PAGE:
Yakupov looks ok inside his draft class, which is still a young draft class. He’s not a standout, which is what we generally expect from a number one overall, but there simply isn’t a player in the draft class that is that standout player at this point. Some of them could become more highly regarded. Forsberg had a great rookie season, though so did Yakupov. In fact, Yakupov’s goals per game rate was higher than Forsberg in each of their rookie years. Yakupov’s possession numbers look like they have the potential to stabilize, while guys like Galchenyuk, Pearson and Hertl have shown some really great growth and may ultimately be more valuable players. Point being, I don’t think we truly know what kind of players these guys are yet. None of them are in their prime after three seasons and some change maximum (and one of those seasons was the lockout). We have a good sense of some of them, but are we ready to shut the door on Radek Faksa, who got his first taste of NHL action this season? Have we seen the best Teravainen has to offer?
Other Top Picks
So, if he’s fine inside his class, he’s surely the worst number one overall in recent history, right? Maybe, but that’s a product of the class in many respects. If they took Galchenyuk number one overall do we think the number one overall pick from the 2012 draft is ranked any higher in terms of offensive production versus other number ones in, say, the last 20 years? It’s probably not until 2000’s draft and Rick DiPietro before there’s a draft with a number one that would be ranked lower than Galchenyuk or Yakupov. (Leaving room for some debate about Erik Johnson, who probably pulled himself out of that debate in the last couple seasons.) But, even still, if you take any forward drafted in the top three spots and compare their first 214 NHL games1 to Yakupov’s, there’s precedent for the rocky start he’s had and the high pick. Here’s a comparison of those players over the a 10-draft span from 2012 to 2003. Players are sized by the number of trips they made to the playoffs in their first three seasons2. More on that in a moment.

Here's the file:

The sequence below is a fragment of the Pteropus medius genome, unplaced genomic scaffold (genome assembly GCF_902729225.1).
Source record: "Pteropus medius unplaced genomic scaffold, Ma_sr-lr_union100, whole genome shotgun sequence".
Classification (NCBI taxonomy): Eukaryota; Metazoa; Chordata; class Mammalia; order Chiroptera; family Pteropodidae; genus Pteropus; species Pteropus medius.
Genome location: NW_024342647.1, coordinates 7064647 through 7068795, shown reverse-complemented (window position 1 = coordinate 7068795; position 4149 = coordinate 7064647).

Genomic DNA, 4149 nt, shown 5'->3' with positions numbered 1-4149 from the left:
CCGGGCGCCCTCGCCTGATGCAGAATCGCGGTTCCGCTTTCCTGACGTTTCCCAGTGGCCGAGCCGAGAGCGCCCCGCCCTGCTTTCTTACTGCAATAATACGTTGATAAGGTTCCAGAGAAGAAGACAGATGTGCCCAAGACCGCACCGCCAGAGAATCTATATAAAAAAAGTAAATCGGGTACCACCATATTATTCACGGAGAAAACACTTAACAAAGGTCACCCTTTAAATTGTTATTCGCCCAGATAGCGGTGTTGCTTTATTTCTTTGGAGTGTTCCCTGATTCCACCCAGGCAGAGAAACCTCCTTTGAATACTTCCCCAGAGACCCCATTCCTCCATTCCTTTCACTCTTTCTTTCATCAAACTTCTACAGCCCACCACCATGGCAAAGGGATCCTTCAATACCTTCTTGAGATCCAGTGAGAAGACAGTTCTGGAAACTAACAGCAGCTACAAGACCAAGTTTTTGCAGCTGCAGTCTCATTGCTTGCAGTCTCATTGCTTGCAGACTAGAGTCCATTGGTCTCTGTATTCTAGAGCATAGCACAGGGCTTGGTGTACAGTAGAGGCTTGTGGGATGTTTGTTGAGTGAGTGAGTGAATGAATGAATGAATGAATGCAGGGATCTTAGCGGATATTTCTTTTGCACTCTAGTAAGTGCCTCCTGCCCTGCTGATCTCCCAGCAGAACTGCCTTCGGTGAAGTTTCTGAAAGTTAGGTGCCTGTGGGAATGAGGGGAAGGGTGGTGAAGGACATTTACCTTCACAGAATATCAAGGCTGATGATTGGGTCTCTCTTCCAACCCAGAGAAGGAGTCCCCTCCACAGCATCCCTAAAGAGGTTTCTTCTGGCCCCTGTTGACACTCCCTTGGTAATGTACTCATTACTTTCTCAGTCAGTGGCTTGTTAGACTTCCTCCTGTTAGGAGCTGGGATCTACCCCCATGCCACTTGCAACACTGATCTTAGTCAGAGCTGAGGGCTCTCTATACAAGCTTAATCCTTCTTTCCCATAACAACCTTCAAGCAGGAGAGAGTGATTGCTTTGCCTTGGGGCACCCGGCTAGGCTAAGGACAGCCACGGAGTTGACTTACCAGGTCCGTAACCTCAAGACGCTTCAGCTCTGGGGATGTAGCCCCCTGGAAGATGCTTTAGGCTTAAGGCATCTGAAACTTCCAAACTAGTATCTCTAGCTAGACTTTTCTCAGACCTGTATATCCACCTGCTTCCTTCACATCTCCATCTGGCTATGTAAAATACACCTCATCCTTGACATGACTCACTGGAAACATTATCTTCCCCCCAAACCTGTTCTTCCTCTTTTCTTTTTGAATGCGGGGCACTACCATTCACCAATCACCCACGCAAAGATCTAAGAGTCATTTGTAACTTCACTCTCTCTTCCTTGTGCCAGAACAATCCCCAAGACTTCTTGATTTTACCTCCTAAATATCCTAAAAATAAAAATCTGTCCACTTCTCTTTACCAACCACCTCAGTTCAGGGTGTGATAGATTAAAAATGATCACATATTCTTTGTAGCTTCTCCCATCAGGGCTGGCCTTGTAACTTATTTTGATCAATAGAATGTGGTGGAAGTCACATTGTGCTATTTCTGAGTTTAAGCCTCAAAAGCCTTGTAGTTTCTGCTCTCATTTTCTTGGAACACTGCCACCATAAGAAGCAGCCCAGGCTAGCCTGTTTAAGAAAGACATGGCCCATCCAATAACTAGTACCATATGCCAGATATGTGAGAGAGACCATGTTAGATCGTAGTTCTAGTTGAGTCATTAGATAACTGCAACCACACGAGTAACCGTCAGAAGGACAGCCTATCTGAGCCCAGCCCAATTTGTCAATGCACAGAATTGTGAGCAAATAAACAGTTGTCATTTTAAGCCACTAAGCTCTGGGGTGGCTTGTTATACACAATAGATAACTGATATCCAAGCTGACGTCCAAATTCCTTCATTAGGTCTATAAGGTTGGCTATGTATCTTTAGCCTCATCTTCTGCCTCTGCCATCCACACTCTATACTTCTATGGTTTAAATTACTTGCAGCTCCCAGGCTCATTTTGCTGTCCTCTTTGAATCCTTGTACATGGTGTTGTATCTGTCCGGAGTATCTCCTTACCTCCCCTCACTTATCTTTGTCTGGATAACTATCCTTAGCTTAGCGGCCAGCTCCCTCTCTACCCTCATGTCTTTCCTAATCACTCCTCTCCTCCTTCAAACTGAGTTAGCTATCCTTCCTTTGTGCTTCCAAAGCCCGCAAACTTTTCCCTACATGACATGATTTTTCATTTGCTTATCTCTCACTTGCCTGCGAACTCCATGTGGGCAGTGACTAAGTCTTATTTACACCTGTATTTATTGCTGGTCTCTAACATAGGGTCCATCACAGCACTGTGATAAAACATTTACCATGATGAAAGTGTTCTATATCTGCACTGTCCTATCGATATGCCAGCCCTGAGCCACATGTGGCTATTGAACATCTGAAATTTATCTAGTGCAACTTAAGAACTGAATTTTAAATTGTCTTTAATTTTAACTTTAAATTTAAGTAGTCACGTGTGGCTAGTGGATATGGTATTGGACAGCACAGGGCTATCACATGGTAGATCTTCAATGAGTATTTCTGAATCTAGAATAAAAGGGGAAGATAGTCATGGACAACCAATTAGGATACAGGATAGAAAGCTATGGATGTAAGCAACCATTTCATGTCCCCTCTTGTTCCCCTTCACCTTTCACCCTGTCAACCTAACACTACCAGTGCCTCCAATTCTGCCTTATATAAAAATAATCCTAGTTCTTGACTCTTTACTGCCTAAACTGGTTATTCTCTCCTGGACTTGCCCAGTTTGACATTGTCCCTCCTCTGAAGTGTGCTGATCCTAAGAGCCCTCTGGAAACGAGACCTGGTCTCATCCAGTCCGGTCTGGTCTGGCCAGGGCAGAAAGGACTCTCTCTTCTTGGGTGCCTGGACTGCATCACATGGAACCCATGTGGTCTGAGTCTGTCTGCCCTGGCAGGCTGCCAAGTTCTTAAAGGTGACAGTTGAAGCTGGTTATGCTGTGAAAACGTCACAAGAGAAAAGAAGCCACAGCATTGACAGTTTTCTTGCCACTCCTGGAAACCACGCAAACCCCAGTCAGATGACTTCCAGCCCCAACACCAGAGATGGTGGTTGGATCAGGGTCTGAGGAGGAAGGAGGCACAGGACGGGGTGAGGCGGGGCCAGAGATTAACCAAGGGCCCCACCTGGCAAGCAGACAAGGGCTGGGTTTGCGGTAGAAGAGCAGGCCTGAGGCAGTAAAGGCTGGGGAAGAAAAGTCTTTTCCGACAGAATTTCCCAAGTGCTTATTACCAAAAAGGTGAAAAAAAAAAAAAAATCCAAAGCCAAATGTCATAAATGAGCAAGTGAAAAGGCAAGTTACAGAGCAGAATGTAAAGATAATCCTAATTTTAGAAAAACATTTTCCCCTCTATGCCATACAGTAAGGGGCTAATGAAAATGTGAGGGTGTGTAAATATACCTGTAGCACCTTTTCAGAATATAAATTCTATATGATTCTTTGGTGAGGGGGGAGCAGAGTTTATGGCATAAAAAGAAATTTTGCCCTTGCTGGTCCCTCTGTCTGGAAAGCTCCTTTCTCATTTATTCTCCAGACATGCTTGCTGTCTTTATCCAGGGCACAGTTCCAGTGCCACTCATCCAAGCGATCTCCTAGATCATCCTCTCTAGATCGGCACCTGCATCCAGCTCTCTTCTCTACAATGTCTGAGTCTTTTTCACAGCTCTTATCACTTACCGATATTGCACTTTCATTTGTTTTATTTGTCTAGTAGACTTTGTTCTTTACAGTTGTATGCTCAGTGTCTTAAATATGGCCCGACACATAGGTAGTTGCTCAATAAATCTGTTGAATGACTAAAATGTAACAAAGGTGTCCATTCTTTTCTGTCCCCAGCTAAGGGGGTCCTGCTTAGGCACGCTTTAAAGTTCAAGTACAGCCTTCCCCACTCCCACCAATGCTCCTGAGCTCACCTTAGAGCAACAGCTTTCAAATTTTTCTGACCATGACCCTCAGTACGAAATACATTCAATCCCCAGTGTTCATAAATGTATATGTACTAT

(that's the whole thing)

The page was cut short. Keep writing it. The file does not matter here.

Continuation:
Both Galchenyuk and Yakupov scored 44 goals in their first 214 games. That bests Jonathan Huberdeau (3rd overall, 2011) and Kyle Turris (3rd overall, 2007). Yakupov’s 100 points bests Turris and Jordan Staal (2nd overall, 2006).
They don’t best many, but all things considered, there’s some precedent, particularly if you account for the fact that a lot of these teams started to improve after acquiring the top picks, meaning that these players started to have a little more support than Yakupov’s had on a team that has perennially been at the bottom of the league and is still there today.
Of those 21 forwards listed, only six didn’t make it to the playoffs in their first three NHL seasons. Three of those six, of course, played for the Edmonton Oilers.
Where Nail Yakupov Stands
Yakupov, as a first overall, has been the recipient of some harsh criticism.
Expectations on Yakupov were high, and he hasn’t matched those expectations, but he’s not a bust. He was a logical pick at the time of the draft, he’s performed well compared to other forwards in his draft class and, like with other picks from that year, deserves to be given time to develop and find his game.
If he’s expected to be fully formed when a guy like Faksa, Pearson, Dumba or Hampus Lindholm can be considered to be developing still, penalizes Yakupov for being able to jump right into the NHL after being drafted.
He hasn’t been at the level of other number one overall draft picks, and in hindsight he hasn’t been as good as Galchenyuk, Hertl or Forsberg from his draft class, but the forwards of that draft class haven’t been a smashing success. He hasn’t been a superstar, and may never be, but he’s still a developing player and isn’t a bust.
1 Selected because that’s how many games Yakupov has played in the NHL.
2 Players with zero trips to the post season are given a value of 0.1 to make them visible on the chart.
Dustin Nelson writes about news and the Minnesota Wild for The Hockey Writers.